Talladega Superspeedway has been my favorite place to watch a race since I first discovered NASCAR in 1994: I could not believe racing of this type existed and after watching a few seasons of Formula One that had bored me to tears or drove me to them with death and ram-happy Germans; I latched onto the sport and have yet to let go.
My method of discovering NASCAR is probably quite unusual: I’m British and with abysmal TV coverage in Europe, I actually first saw the NASCAR logo on the box of a racing game that we all now know as NASCAR Racing 1 by Papyrus (largely the same people I now work with at iRacing). It’s amazing to think that a chance picking up of a box off a shelf can convert someone from a lifetime fan of F1 to someone who has been asked “how do you know that?!” by people who have actually worked for Cup teams. The first race I actually saw at Talladega was in 1996, before that I had simply read about the races in Autosport, and I couldn’t believe what I was seeing. I still describe NASCAR racing in the same way I did back then: It’s a Marathon! You just have to be in a position to win at the end of the race.
So with that in mind coming into Talladega you have some tough decisions to make: Do you lay back and try to stay out of trouble, but risk getting too far behind if the race stays green? Do you stay in pack and figure that you probably wouldn’t be able to stay out of trouble anyway? Or, do you try to push your way to the front, hoping to stay ahead of the trouble? In the 312 and 499 races at Talladega this past weekend we saw every possible combination.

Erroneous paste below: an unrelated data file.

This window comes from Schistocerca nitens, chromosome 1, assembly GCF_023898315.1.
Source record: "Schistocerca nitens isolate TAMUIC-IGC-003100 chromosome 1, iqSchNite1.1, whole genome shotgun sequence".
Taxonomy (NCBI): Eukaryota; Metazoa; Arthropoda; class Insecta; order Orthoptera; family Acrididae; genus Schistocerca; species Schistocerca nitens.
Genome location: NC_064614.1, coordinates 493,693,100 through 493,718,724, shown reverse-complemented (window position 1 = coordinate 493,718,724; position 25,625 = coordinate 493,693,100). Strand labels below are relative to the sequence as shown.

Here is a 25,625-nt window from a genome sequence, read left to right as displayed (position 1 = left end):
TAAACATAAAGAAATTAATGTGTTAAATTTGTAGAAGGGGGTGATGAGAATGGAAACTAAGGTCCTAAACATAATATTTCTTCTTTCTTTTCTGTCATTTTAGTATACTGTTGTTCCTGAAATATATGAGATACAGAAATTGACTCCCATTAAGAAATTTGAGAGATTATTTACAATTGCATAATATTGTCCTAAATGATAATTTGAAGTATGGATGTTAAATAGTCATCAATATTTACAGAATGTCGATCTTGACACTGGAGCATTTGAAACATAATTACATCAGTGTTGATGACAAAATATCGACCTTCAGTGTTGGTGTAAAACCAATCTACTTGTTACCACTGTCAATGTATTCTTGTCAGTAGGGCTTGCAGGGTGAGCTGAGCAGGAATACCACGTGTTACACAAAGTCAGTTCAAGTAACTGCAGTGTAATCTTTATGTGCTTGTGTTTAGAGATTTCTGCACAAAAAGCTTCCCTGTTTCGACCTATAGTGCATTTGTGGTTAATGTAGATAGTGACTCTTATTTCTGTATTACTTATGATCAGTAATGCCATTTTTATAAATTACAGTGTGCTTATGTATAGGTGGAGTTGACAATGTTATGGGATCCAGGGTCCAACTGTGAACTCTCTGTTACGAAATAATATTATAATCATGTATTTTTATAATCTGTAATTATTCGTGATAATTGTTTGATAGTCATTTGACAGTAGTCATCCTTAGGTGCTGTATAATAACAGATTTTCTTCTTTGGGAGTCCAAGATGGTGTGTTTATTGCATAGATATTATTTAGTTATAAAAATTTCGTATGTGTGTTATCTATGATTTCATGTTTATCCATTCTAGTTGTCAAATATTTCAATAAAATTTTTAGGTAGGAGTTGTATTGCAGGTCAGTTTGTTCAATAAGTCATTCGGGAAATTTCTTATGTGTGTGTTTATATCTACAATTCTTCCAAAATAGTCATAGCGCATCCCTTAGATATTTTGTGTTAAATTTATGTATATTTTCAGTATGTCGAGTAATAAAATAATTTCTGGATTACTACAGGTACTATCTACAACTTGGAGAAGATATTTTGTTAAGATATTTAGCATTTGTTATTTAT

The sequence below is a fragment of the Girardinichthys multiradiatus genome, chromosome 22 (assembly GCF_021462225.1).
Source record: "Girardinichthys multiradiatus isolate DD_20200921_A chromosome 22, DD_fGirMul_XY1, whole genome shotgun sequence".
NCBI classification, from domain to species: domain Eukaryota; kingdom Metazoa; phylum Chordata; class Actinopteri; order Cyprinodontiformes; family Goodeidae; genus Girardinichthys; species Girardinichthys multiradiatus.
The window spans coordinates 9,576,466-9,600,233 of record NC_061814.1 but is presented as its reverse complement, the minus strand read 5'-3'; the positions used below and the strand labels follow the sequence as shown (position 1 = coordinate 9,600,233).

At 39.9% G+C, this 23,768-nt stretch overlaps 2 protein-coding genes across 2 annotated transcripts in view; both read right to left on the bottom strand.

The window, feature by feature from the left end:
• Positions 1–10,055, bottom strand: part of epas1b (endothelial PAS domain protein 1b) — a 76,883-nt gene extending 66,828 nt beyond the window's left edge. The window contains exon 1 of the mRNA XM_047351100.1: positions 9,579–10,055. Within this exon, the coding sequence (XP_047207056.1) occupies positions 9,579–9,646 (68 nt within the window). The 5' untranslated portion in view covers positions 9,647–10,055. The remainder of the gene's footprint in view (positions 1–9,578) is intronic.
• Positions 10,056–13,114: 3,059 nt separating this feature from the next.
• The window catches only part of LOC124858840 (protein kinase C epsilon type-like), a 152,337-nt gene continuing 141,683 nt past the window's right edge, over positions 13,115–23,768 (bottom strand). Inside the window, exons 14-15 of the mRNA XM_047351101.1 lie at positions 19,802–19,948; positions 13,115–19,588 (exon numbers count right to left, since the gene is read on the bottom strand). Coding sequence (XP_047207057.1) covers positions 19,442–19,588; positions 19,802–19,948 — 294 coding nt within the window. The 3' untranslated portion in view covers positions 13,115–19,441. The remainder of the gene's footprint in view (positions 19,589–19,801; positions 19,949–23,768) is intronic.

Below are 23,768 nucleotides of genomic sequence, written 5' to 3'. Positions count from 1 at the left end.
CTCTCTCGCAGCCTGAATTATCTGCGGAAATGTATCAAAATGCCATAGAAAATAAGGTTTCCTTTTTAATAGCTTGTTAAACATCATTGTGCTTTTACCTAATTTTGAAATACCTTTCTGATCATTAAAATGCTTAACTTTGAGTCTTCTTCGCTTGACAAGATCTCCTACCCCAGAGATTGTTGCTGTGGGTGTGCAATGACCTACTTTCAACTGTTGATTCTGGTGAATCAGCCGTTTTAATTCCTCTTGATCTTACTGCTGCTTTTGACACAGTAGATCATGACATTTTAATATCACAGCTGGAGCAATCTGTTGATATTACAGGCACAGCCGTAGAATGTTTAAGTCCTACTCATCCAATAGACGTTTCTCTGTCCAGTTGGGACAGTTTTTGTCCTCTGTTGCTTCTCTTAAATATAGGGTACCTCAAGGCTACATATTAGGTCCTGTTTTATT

I had qualified with a 52.319s using the setup which Gregg Granello had posted in the forum. After a slight modification to the setup to help it stabilize through the tri-oval I figured it would work equally as well as a race setup and after joining the race – along with 652 others – found myself in the seventh iRating split of sixteen and in ninth-place in the starting order.
I ran tenth starting the last lap (all positions were gained due to attrition) and frankly would have been delighted with that, but a last lap incident on the backstretch saw the first and second-place cars spin into the inside wall entering turn three as Paul Grimsley went by on the outside. Paul was also very lucky to hold on for the win when the person who inherited the lead into turn three also got spun. Paul’s incredible sideways drift along the apron and his ability to stay pointed in the right direction is what won him the race, and the last lap melee among the leaders allowed me to leapfrog them and move into seventh-place.
|4||Robert Edwards Jr.||6||Running||-00.952||0||51.781|
So, moral of the story for me in this one is that you probably shouldn’t give up on a car that still has four wheels and an engine – even if the wheels aren’t all pointing the same direction. After being wrecked on lap 14 I am absolutely delighted to come out of the event with a top-ten finish.
I grew up in a household where waking up at 2am to watch races in Australia or Japan were the norm. We were huge fans of motor racing, so playing racing games seems like a natural extension of that.
My first racing game addiction was with Geoff Crammond's 'Formula 1 Grand Prix' released in 1992 on the Commodore Amiga. This game kept me going for a long time thanks to various editing tools which were available, and I continued to play it until I owned a PC. After that, I played through most of the Papyrus and Image Space Inc. titles, but have most fond memories of Grand Prix Legends.
I founded a major sim racing site that led to my employment at iRacing, Image Space Inc. and later on, Studio 397. The difficulty in working in the industry is how little time you often have to play your own games. Quite often I escape with space games instead!
Tim is British and lives in the United States with his wife and kids.
He works for software developers Image Space Inc. and Studio 397 on their racing simulations, and is a fan of Gaming, Motorsports, and photography.